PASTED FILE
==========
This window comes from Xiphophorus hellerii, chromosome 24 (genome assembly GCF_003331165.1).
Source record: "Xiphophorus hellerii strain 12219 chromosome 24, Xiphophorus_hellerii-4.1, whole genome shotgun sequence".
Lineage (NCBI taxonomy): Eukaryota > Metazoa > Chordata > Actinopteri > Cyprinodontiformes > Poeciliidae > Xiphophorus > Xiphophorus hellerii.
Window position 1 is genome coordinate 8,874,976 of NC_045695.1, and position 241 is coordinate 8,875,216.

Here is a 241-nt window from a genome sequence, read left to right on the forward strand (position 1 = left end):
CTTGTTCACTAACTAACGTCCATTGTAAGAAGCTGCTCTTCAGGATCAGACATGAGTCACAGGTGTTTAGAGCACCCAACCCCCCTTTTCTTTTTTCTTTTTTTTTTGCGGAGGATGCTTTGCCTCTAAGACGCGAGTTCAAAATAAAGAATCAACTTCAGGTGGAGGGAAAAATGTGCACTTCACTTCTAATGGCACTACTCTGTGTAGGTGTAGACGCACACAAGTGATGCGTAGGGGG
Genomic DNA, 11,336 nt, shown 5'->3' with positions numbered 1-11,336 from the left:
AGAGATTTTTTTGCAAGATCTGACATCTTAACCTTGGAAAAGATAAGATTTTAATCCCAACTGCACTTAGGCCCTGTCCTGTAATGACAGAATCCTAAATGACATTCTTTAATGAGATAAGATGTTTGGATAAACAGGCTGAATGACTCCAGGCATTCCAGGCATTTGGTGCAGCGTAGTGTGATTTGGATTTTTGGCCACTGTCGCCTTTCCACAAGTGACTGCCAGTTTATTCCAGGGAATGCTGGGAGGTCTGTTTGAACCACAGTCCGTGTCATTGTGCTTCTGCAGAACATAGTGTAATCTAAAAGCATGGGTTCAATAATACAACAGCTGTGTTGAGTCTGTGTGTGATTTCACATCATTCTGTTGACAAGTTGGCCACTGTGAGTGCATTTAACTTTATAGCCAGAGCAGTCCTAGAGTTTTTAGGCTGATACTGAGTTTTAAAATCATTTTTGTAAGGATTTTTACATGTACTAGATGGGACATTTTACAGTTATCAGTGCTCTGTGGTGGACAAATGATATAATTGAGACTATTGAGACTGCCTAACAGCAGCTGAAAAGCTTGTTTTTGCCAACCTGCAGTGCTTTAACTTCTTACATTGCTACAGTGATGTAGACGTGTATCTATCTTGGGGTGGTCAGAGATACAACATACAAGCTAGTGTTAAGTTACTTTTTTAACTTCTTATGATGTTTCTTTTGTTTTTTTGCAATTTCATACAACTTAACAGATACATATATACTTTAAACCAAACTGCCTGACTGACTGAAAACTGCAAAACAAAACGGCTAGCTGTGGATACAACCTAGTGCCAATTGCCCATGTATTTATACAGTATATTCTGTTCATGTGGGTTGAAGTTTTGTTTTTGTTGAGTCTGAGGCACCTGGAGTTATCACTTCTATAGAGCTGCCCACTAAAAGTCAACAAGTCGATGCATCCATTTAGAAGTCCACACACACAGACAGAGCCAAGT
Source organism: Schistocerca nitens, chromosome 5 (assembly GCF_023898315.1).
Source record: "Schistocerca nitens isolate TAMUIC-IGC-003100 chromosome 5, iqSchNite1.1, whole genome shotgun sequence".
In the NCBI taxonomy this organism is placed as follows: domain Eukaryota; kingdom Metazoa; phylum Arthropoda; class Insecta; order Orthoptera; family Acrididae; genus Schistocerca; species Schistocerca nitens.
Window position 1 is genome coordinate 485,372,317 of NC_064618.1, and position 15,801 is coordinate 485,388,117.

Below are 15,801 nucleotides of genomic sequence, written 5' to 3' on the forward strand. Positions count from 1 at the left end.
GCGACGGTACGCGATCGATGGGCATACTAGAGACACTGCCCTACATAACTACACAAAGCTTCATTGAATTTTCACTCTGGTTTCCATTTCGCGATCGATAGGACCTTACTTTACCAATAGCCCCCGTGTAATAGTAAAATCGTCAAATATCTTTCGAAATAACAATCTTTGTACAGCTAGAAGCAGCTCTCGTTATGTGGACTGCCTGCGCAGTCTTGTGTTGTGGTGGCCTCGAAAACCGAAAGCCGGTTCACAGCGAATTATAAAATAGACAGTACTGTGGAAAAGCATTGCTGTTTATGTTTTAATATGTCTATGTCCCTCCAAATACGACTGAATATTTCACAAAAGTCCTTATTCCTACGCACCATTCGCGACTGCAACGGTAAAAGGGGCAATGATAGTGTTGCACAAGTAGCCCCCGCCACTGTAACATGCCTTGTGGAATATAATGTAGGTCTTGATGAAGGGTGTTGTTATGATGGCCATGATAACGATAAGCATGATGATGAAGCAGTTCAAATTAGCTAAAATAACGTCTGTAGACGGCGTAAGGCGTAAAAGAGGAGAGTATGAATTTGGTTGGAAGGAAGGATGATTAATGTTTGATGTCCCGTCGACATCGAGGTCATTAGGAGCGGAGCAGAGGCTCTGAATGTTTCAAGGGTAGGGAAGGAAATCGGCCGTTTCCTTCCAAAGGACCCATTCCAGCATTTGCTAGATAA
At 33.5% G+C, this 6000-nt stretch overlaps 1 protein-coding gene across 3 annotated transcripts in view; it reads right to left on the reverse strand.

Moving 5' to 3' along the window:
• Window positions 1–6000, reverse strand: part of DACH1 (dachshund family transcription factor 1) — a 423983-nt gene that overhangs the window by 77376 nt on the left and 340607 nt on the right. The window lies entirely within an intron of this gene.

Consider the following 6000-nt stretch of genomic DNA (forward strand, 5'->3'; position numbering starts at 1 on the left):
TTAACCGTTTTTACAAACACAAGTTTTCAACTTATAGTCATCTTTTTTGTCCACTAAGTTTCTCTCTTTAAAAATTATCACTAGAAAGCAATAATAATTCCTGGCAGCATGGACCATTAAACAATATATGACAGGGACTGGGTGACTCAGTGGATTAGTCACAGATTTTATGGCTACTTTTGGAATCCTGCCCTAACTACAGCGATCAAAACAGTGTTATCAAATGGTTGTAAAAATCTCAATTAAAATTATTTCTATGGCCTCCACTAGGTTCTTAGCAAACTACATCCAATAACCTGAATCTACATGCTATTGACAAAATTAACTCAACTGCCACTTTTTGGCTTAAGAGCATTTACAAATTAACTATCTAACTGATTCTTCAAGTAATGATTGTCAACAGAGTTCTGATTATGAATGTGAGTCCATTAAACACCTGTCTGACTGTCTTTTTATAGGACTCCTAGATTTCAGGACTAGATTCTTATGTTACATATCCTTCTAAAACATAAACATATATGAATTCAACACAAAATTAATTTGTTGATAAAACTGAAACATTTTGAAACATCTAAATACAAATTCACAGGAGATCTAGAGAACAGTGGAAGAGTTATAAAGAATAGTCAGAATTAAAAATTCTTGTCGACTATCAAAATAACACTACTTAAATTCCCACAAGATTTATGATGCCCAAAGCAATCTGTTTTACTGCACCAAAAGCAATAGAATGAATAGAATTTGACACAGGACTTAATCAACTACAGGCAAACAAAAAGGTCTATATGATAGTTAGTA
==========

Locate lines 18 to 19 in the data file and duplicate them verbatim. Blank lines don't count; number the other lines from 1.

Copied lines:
Consider the following 6000-nt stretch of genomic DNA (forward strand, 5'->3'; position numbering starts at 1 on the left):
TTAACCGTTTTTACAAACACAAGTTTTCAACTTATAGTCATCTTTTTTGTCCACTAAGTTTCTCTCTTTAAAAATTATCACTAGAAAGCAATAATAATTCCTGGCAGCATGGACCATTAAACAATATATGACAGGGACTGGGTGACTCAGTGGATTAGTCACAGATTTTATGGCTACTTTTGGAATCCTGCCCTAACTACAGCGATCAAAACAGTGTTATCAAATGGTTGTAAAAATCTCAATTAAAATTATTTCTATGGCCTCCACTAGGTTCTTAGCAAACTACATCCAATAACCTGAATCTACATGCTATTGACAAAATTAACTCAACTGCCACTTTTTGGCTTAAGAGCATTTACAAATTAACTATCTAACTGATTCTTCAAGTAATGATTGTCAACAGAGTTCTGATTATGAATGTGAGTCCATTAAACACCTGTCTGACTGTCTTTTTATAGGACTCCTAGATTTCAGGACTAGATTCTTATGTTACATATCCTTCTAAAACATAAACATATATGAATTCAACACAAAATTAATTTGTTGATAAAACTGAAACATTTTGAAACATCTAAATACAAATTCACAGGAGATCTAGAGAACAGTGGAAGAGTTATAAAGAATAGTCAGAATTAAAAATTCTTGTCGACTATCAAAATAACACTACTTAAATTCCCACAAGATTTATGATGCCCAAAGCAATCTGTTTTACTGCACCAAAAGCAATAGAATGAATAGAATTTGACACAGGACTTAATCAACTACAGGCAAACAAAAAGGTCTATATGATAGTTAGTA